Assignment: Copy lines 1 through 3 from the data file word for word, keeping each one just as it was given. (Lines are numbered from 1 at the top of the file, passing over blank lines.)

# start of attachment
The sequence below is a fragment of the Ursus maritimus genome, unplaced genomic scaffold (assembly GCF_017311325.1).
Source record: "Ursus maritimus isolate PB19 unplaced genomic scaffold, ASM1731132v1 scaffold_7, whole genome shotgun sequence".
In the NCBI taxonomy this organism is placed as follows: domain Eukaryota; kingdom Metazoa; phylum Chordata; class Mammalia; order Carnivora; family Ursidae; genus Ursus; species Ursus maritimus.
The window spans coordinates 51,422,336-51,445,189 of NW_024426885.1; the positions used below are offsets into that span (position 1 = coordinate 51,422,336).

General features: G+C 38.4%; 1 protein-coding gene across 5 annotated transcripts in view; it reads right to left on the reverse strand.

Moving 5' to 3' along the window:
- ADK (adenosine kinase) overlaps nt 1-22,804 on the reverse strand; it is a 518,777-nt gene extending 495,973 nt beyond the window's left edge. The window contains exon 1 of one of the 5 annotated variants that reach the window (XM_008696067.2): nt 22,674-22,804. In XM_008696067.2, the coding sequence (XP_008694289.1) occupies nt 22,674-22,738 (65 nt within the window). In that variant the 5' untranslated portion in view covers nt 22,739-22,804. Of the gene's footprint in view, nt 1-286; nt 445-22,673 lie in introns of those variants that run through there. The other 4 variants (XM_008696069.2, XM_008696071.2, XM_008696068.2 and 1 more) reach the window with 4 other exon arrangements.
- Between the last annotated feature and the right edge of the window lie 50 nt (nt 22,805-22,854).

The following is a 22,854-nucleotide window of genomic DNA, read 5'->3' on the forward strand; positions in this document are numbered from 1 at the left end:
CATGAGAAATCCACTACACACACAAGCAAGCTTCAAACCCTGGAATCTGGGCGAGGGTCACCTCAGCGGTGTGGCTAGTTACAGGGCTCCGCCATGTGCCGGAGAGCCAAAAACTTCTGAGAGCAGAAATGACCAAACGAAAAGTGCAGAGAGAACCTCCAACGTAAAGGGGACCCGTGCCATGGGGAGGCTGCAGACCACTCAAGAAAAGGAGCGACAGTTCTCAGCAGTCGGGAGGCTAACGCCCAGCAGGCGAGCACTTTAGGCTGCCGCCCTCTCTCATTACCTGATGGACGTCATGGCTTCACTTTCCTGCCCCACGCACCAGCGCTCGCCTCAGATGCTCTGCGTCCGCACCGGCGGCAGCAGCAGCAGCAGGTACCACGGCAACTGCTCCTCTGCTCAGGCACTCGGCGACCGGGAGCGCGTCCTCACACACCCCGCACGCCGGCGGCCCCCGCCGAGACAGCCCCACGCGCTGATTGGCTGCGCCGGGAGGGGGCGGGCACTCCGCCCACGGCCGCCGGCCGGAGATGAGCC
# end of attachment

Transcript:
The sequence below is a fragment of the Ursus maritimus genome, unplaced genomic scaffold (assembly GCF_017311325.1).
Source record: "Ursus maritimus isolate PB19 unplaced genomic scaffold, ASM1731132v1 scaffold_7, whole genome shotgun sequence".
In the NCBI taxonomy this organism is placed as follows: domain Eukaryota; kingdom Metazoa; phylum Chordata; class Mammalia; order Carnivora; family Ursidae; genus Ursus; species Ursus maritimus.